We went to South Africa!!!

Well my roommates and I didn’t actually go to Sourh Africa, just a kibbutz in the south with a South African restaurant. Also it wasn’t only my roommates and I, we had a fifth adventurer with us. Blake from the apartment upstairs joined too. It was the first of our newly established “Adventure Sunday’s.” And let me tell you it definitely was an adventure getting to this restaurant.

Before I get into the disaster that was us getting to the restaurant, let me give you a little history about the place. Sharon and Mike moved to Israel from South Africa about 20 years ago. Once they settled on the kibbutz they opened up a little bistro which Sharon told us used to be the Ulpan classroom of the kibbutz. They started cooking authentic Soruh African food and it is now the only type restaurant in all of Israel. My roommate Kayleigh had her birthday a few weeks ago and although we celebrated on New Year’s Eve, we had planned to go to his restaurant as an extra celebration. As like all of us, Kayleigh misses the food from her home country. So the trek was a must and we set the date for yesterday when our calendars were free of programming events. So she got in touch with Sharon after someone else on my program went to the restaurant.

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My roommates and I!

The trek there was supposed to be simple, if your definition of simple includes 3 buses. The first two went smoothly. The first bus picked us up in Rishon right on time and dropped us off at the Ramle central bus station. We only had to wait ten minutes before our next bus arrived on time, dropping us off in the middle of Beit Semesh. Then we had a slight issue. We waited for twenty minutes for our bus to come and pick us up, supposedly to take us to the kibbutz. Kibbutz Galon to be exact. But unfortunately it never came and when we checked our transit app it said the next bus wasn’t due until 6pm. We has two options, take a cab (well actually two since there were 5 of us) or go home. The latter wasn’t really an option so we hailed two cabs and spend combined for both 250 shekels, so 50 each for the 25 minute ride to our destination.

I have to say the drive was really beautiful. I couldn’t believe how green everything was, I mean Israel is a desert right? The kibbutz was so quiet and peaceful and had a giant herd of cows there to greet us. We had some trouble finding the Mike and Sharon’s Bistro walking though muddy paths and backyards before we finally got in touch with Sharon who came to the main road to greet us.

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green!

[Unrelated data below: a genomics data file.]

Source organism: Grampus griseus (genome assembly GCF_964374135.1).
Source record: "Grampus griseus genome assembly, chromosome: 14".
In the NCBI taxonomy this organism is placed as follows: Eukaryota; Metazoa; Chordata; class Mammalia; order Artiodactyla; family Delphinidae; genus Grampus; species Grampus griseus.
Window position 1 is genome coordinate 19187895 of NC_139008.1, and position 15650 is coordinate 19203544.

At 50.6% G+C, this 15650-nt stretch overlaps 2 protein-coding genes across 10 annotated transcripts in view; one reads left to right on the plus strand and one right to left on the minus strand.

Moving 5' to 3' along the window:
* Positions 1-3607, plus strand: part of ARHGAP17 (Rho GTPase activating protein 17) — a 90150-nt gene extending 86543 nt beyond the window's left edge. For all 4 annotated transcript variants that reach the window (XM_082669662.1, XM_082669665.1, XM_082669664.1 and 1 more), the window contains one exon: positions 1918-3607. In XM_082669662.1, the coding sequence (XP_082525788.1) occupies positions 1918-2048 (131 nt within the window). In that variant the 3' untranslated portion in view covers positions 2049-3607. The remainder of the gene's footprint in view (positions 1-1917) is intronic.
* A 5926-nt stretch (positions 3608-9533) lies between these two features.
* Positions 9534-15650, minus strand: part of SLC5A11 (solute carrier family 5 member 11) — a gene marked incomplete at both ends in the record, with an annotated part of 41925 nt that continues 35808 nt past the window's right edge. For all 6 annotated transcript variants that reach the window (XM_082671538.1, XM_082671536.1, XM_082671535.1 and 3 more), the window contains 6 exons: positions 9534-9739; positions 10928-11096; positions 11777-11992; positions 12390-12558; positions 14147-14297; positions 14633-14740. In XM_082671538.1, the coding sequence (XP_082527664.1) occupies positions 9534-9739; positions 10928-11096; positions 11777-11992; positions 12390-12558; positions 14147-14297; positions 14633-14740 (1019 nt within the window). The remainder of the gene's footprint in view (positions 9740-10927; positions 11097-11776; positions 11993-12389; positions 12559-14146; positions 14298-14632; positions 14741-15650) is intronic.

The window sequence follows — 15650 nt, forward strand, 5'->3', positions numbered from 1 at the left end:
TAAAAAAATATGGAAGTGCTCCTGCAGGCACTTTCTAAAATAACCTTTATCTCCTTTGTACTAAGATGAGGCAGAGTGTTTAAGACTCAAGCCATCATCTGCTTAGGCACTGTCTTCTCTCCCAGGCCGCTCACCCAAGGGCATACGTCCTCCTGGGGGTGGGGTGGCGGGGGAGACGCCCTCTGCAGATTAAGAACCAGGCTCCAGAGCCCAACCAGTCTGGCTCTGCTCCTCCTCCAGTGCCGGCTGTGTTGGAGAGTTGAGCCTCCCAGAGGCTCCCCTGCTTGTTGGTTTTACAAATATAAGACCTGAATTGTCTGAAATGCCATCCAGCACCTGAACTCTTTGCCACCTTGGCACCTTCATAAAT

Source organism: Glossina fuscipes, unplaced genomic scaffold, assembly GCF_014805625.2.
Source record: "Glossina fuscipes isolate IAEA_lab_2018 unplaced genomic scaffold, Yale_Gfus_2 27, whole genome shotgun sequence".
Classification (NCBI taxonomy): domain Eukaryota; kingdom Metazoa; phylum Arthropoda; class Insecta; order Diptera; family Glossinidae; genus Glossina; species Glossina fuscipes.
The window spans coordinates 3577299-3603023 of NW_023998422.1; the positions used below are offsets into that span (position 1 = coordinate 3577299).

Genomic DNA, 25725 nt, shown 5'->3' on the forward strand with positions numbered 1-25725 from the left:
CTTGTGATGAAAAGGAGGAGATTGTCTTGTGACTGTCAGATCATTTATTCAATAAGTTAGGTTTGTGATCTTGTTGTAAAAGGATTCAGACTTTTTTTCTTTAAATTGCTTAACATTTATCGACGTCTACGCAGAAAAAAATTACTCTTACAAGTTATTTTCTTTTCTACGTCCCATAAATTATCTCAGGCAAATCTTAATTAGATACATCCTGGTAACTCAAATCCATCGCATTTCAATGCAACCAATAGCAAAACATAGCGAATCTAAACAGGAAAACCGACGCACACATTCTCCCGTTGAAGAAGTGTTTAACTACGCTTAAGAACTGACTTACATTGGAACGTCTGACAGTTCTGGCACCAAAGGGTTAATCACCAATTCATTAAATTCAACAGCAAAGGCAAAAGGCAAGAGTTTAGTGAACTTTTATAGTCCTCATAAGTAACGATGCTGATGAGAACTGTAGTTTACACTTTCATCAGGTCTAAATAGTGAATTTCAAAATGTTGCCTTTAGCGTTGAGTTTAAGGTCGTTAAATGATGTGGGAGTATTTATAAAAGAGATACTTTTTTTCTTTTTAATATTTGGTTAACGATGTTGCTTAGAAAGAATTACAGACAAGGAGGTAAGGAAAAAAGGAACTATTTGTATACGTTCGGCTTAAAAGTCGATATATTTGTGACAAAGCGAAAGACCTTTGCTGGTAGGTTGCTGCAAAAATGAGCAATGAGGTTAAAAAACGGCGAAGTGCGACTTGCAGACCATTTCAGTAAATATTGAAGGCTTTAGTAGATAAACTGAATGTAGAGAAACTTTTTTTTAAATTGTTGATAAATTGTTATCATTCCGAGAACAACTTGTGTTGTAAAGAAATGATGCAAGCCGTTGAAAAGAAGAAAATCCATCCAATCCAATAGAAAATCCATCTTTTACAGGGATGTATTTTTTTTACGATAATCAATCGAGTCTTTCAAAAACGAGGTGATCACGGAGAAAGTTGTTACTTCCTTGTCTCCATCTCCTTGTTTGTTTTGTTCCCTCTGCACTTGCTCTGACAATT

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more green stuff!

 The restaurant itself was decorated in so many South African signs, pictures, and collectibles. There were masks hanging on the wall, signs for different sports teams, old food cans and boxes neatly stalked on shelfs, and interesting graffiti and paintings on the walls. Not to mention the picture hanging on the wall of Nelson Mandela with the owners’ children. The best part about the decorations were the sharpied messages visitors had left thanking Mike and Sharon for the wonderful food. We left our own message as well at the end of the meal.

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our message!

By this point it was almost 1:30pm and I was starving. We sat down and ordered some samoosas for us all to share to start. I ordered boerewors and pap, based on Kayleigh’s recommendation. It’s basically like sausages that are spiced so well with a side of pap. If you don’t know, like I didn’t, pap is made from maize meal. It’s kind of like the texture of polenta but combined with the texture of mashed potatoes. All in like a spicy tomato and onion type sauce. It was amazing. I liked the samoosas so much that after we finished our order I joking told Mike I could eat about 50 more. So he made us another order for free. For dessert we had melktert, which is pronounced milk but is spelled different because of the africanse language. I was so full after that I thought I was going to pass out. So when Sharon offered everyone a free shot of amaurla, a liquor that’s similar to Baileys in the United States, I had to pass.

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enjoying our food

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milk tart

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yum yum yum

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Kayleigh’s dish – potjie (like a beef stew)

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samoosas

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boerewors and pap

 After the meal Sharon invited all of us back to sleep on the kibbutz the weekend of Valentine’s Day. They are having a big party the night before on the 13th, and she really wants us to come. I think my roommates are definitely going, I’m still not sure as it is Valentine’s Day so I have to see if Ran and I will have any plans. Sharon is apparently a big match maker and plans to set the girls up with some nice kibbutz boys, while she already has someone in mind for Blake.

Overall the meal was amazing and Sharon and Mike were so sweet, even telling us they would adopt us all while we were here. It was definitely one of my favorite experiences in Israel so far. We told Sharon and Mike about our bus problems coming down so Mike graciously offered to drive us to a major bus stop only 15 minutes away where we could catch a bus right to Rishon. If only it were that easy. We waited at the bus stop for the 469 bus but once on board realized it would not in fact take us all the way back to Rishon. The 467, which stopped at the same station we got dropped off and and which we could have waited for and taken would have brought us home in once 30 minute bus ride, but of course that could have been to easy. So once again we had to connect at a different central bus station, then take 2 more buses until we finally arrived back in Rishon.  After leaving home at 10:20am, we got back home at 6pm, 5 buses, 1 cab, and 1 car ride later. I stopped at the grocery store and couldn’t move from the couch once I get home. Internet was of course not working so I read for a while and then went to sleep.

Hopefully next adventure Sunday will be just as fun but a little bit easier to get to.

That’s all for now!!